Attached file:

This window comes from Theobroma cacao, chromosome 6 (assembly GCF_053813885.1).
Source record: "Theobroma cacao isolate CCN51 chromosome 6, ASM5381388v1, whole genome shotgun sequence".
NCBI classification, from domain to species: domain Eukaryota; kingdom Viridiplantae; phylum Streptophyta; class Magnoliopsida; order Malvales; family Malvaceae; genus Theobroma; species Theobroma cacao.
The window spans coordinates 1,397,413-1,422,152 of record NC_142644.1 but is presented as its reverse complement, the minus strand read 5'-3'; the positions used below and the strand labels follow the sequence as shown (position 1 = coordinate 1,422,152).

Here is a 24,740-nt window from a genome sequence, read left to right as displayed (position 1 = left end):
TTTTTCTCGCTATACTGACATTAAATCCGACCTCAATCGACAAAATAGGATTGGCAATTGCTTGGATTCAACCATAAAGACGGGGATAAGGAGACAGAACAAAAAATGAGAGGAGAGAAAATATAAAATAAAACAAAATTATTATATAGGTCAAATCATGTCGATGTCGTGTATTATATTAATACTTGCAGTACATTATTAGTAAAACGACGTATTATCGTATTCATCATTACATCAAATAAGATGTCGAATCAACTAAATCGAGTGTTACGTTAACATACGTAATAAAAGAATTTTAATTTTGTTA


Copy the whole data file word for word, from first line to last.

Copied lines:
This window comes from Theobroma cacao, chromosome 6 (assembly GCF_053813885.1).
Source record: "Theobroma cacao isolate CCN51 chromosome 6, ASM5381388v1, whole genome shotgun sequence".
NCBI classification, from domain to species: domain Eukaryota; kingdom Viridiplantae; phylum Streptophyta; class Magnoliopsida; order Malvales; family Malvaceae; genus Theobroma; species Theobroma cacao.
The window spans coordinates 1,397,413-1,422,152 of record NC_142644.1 but is presented as its reverse complement, the minus strand read 5'-3'; the positions used below and the strand labels follow the sequence as shown (position 1 = coordinate 1,422,152).

Here is a 24,740-nt window from a genome sequence, read left to right as displayed (position 1 = left end):
TTTTTCTCGCTATACTGACATTAAATCCGACCTCAATCGACAAAATAGGATTGGCAATTGCTTGGATTCAACCATAAAGACGGGGATAAGGAGACAGAACAAAAAATGAGAGGAGAGAAAATATAAAATAAAACAAAATTATTATATAGGTCAAATCATGTCGATGTCGTGTATTATATTAATACTTGCAGTACATTATTAGTAAAACGACGTATTATCGTATTCATCATTACATCAAATAAGATGTCGAATCAACTAAATCGAGTGTTACGTTAACATACGTAATAAAAGAATTTTAATTTTGTTA